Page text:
Prevention of infections associated with combat-related thoracic and abdominal cavity injuries

Gregory J. Martin, James R. Dunne, John M. Cho, Joseph S. Solomkin, Duane R. Hospenthal, Clinton K. Murray, Romney C. Andersen, R. Bryan Bell, Jason H. Calhoun, Leopoldo C. Cancio, Kevin K. Chung, Jon C. Clasper, Marcus H. Colyer, Nicholas G. Conger, George P. Costanzo, Helen K. Crouch, Thomas K. Curry, Laurie C. D'Avignon, Warren C. Dorlac, Brian J. EastridgeJames R. Ficke, Mark E. Fleming, Michael A. Forgione, Andrew D. Green, Robert G. Hale, David K. Hayes, John B. Holcomb, Joseph R. Hsu, Kent E. Kester, Leon E. Moores, William T. Obremskey, Kyle Petersen, Evan M. Renz, Jeffrey R. Saffle, Deena E. Sutter, David R. Tribble, Joseph C. Wenke, Timothy J. Whitman, Andrew R. Wiesen, Glenn W. Wortmann

Research output: Contribution to journalReview articlepeer-review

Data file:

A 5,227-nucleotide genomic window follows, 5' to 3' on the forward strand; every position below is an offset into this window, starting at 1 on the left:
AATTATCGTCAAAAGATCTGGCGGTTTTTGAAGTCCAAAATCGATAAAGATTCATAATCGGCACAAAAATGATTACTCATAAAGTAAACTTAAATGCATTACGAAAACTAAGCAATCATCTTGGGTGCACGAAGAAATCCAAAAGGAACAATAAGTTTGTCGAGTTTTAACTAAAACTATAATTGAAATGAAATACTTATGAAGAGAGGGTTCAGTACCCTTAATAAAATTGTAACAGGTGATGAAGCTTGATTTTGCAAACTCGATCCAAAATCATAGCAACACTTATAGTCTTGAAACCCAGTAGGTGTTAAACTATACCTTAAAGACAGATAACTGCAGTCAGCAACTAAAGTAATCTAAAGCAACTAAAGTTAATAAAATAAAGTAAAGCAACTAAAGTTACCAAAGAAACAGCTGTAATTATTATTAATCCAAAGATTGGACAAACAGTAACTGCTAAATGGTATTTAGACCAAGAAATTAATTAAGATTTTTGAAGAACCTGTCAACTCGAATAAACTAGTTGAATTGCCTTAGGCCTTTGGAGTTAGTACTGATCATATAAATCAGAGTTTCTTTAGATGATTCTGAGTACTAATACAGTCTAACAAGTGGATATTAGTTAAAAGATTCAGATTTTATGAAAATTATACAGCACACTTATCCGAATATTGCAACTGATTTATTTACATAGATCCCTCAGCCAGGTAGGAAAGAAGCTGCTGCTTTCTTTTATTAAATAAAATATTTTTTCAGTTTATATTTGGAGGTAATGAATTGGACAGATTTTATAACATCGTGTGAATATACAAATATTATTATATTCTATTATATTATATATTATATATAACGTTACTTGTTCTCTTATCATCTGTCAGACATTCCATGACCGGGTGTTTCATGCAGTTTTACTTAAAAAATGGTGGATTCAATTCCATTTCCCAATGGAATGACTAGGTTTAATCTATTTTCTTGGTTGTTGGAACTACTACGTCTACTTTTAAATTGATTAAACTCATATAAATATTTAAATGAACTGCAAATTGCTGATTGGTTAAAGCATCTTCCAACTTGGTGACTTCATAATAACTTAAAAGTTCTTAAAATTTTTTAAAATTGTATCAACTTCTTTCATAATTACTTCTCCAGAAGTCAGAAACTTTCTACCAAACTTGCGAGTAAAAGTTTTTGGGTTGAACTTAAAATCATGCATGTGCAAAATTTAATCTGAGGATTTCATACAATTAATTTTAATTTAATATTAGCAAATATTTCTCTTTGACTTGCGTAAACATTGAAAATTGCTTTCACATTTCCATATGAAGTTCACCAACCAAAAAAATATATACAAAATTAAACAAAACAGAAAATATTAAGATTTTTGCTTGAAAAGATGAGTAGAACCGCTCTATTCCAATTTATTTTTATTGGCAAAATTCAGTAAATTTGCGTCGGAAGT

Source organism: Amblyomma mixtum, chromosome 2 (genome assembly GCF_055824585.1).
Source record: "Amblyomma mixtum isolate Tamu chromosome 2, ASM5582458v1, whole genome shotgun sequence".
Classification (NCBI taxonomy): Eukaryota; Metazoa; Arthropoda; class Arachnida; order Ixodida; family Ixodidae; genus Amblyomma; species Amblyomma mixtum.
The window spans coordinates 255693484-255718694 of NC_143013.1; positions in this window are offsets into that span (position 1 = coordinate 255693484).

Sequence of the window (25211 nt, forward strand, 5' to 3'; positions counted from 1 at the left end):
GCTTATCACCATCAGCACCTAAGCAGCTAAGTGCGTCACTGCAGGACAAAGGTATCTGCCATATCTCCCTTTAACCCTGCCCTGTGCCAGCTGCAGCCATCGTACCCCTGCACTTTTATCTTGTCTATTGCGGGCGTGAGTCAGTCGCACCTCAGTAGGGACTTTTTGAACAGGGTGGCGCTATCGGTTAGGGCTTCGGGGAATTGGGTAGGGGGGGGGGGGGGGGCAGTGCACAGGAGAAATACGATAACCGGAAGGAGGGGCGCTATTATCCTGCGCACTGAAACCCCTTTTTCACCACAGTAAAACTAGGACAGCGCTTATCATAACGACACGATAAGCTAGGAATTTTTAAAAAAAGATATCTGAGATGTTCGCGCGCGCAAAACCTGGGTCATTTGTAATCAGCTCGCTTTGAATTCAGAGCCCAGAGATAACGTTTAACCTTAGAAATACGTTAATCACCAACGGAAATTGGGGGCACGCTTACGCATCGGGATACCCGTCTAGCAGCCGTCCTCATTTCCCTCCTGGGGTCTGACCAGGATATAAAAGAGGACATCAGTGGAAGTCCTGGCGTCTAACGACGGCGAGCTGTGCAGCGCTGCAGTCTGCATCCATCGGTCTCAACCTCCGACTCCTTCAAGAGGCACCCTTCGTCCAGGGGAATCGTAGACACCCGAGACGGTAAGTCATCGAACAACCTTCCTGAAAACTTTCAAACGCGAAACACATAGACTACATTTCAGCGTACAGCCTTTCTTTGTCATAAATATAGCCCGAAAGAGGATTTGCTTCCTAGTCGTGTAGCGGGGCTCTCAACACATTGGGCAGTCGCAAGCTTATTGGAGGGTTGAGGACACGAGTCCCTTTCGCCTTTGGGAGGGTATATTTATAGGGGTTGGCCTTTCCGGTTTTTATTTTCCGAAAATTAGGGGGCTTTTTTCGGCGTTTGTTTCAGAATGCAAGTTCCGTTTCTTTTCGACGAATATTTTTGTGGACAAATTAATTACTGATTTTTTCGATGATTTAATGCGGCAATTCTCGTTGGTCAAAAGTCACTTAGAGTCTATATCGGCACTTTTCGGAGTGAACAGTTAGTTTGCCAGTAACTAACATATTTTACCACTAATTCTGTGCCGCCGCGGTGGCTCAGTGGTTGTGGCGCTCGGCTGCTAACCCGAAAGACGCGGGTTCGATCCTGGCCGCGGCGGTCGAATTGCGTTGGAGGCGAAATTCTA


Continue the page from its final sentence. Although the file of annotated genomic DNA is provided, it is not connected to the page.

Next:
Abstract

Trauma-associated injuries of the thorax and abdomen account for the majority of combat trauma-associated deaths, and infectious complications are common in those who survive the initial injury. This review focuses on the initial surgical and medical management of torso injuries intended to diminish the occurrence of infection. The evidence for recommendations is drawn from published military and civilian data in case reports, clinical trials, meta-analyses, and previously published guidelines, in the interval since publication of the 2008 guidelines. The emphasis of these recommendations is on actions that can be taken in the forward-deployed setting within hours to days of injury. This evidence-based medicine review was produced to support the Guidelines for the Prevention of Infections Associated With Combat-Related Injuries: 2011 Update contained in this supplement of Journal of Trauma.

Original languageEnglish (US)
Pages (from-to)S270-S281
JournalJournal of Trauma - Injury, Infection and Critical Care
Volume71
Issue number2 SUPPL. 2
DOIs
StatePublished - Aug 2011
Externally publishedYes

Keywords

  • Abdomen
  • Combat
  • Infection
  • Prevention
  • Thorax
  • Trauma

ASJC Scopus subject areas

  • Surgery
  • Critical Care and Intensive Care Medicine

Fingerprint Dive into the research topics of 'Prevention of infections associated with combat-related thoracic and abdominal cavity injuries'. Together they form a unique fingerprint.

Cite this